Have you ever helped yourself to a large lunch at work and couldn’t but help doze off at your desk? If you have, you’re probably no stranger to the hell that follows. You see, dozing off at work is a rather unforgivable sin at the work spaces and places that we are used to. But did you know, things are not quite the same all over the world? You see, there are some places where falling asleep on the job is absolutely acceptable. Don’t believe us? Allow us to introduce you to Inemuri. The Japanese art of sleeping on the job.
Translated from Japanese into “asleep while being present”, Inemuri is a way of life that only adults seem to be familiar with. While children have Hirune or specific nap times allocated for them, for Japanese adults, things are quite different. At the end of the day, they are known to be some of the hardest working people on the planet!
Nap here, nap now!
It was during one of my trips to Japan several years ago that I was introduced to this very interesting, but alien concept. I was used to a 9-5 work life in India and if anything, sleeping on the job, in my workplace was absolutely unacceptable. Even if we had pulled an all-nighter and could barely keep our eyes open the next day. In a haze of coffee and sleeplessness, the hours spent at work were rather… unproductive.
In Japan, I realized that there was a rather simple solution to deal with all those extra hours, all that hustling and the inevitable burning out because you were too busy trying to keep your eyes open. Yes, you guessed it right: urban napping!
The power of naps
To be honest, if you really think about it, you’ll realise that gone are the days when organizations looked down upon an employee dozing off. In fact, if you take a look around any modern organization that is known to care for its employees, you’ll see tons of sleeperies and sleeping pods in place, offering respite from the long, stressful hours you spend toiling away at work.
Did you know, that power naps do quite a bit more than help you combat mental and physical exhaustion. They boost your memory, help you learn and understand better, impact your creativity positively, and even makes you more alert. But if they really do help so much, you must be wondering, why are people so apprehensive of them? To be honest, you can’t really blame them.
The rules of the naps
After all, not all naps are equal, some just end up making you feel worse. Thing is, if you don’t know the rules of Inemuri, you will wake up groggy, disoriented and desperate to go back to sleep!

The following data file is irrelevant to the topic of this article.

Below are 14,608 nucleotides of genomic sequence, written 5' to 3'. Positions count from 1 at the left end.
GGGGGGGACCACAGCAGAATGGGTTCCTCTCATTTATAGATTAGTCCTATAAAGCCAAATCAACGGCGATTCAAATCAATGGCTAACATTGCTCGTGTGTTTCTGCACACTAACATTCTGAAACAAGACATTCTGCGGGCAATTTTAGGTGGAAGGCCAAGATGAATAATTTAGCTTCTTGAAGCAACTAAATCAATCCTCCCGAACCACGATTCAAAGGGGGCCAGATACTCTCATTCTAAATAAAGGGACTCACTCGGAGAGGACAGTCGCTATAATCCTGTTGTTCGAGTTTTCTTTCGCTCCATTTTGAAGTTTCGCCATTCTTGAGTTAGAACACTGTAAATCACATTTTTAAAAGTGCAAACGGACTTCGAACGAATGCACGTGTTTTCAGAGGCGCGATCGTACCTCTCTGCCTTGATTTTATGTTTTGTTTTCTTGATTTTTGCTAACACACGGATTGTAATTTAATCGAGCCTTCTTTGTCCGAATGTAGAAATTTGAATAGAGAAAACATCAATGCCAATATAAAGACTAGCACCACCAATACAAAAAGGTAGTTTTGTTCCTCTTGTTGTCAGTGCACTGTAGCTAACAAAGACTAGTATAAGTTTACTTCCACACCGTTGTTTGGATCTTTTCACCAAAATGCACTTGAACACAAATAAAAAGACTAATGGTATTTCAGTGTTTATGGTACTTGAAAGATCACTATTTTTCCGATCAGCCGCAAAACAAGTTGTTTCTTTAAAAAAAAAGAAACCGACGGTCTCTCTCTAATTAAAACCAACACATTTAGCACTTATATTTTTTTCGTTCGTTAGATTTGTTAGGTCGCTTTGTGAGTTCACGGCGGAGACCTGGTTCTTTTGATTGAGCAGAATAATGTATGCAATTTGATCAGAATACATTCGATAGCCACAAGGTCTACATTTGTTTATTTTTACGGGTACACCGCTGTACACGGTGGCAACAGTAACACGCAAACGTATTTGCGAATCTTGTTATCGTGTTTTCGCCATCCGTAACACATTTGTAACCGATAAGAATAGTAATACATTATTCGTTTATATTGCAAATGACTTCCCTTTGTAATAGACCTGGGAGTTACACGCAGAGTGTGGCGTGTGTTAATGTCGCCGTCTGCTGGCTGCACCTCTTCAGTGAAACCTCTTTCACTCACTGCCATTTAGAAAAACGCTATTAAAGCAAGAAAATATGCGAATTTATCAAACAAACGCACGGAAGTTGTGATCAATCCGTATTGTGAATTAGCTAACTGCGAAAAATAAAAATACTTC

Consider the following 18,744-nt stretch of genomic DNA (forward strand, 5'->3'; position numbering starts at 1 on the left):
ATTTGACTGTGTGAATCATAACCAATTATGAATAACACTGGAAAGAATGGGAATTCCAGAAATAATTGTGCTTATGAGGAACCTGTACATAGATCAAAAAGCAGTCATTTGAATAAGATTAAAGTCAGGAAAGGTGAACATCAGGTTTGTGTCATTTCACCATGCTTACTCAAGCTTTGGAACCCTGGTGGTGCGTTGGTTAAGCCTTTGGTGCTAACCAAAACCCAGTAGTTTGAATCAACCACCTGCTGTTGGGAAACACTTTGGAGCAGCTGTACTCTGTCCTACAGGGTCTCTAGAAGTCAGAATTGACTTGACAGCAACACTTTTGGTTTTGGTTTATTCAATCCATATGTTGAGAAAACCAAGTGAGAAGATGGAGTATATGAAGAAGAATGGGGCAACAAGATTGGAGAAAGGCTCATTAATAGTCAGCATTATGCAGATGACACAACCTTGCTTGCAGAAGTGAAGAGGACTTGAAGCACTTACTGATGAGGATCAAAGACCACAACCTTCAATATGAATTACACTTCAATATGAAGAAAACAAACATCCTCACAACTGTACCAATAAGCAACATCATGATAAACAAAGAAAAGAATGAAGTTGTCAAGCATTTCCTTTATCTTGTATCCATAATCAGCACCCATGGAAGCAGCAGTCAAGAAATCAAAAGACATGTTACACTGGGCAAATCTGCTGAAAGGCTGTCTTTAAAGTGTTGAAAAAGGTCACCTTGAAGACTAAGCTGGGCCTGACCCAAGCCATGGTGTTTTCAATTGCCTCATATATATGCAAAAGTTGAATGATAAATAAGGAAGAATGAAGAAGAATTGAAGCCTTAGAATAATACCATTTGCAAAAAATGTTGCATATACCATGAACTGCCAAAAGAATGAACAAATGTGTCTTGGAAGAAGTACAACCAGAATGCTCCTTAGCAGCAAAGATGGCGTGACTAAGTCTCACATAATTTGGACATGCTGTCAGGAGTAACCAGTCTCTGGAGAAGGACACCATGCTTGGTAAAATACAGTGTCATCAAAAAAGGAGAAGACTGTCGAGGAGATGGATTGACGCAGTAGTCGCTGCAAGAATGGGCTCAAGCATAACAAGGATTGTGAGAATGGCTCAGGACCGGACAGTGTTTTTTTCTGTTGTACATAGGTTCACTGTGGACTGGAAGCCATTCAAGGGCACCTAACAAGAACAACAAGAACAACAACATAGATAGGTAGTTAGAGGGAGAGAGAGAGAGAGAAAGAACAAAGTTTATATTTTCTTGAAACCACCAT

For starters, you must know how to respect everyone’s space. Dozing off can often mean that you have no idea where your head is lolling off to. And while it might help you, it might endlessly annoy your colleague whose bag you have ended up using as your pillow! If you really have to use a bag, make sure its your own. Plus it makes sure that no one has access to it while you’re in dreamland.
Even though sleep is about comfort, it isn’t particularly advised to drag up several chairs to make a bed out of it on the work floor. Sleeping on the table resting your head on it might not be the most comfortable thing to do, but we aren’t trying to get a good night’s sleep here, you see.
Snoring, though uncontrollable, can prove to be quite the Inemuri sin. The thing about public napping is ensuring that no one else around you is disturbed. And the one thing loud snores do ensure is public disgruntlement.
Similarly, it isn’t recommended to keep your phone on loud as you wait for your alarm to wake you up. Especially when others are busy at work and don’t want shrill rings to distract them!
In case you see a fellow colleague over-sleeping, it isn’t rude to wake them up. In fact, if you see a friend looking visibly exhausted, don’t hesitate to urge them to take that quick nap!
However, embracing Inemuri in no way means embracing a toxic work culture that forces you to work so hard that you can barely keep yourself together. It doesn’t mean hustling 24X7 and it most definitely doesn’t mean becoming a slave to your workplace. What it simply means is making sure that you don’t burn out trying to get everything done when work hours seem long and deadlines overwhelming!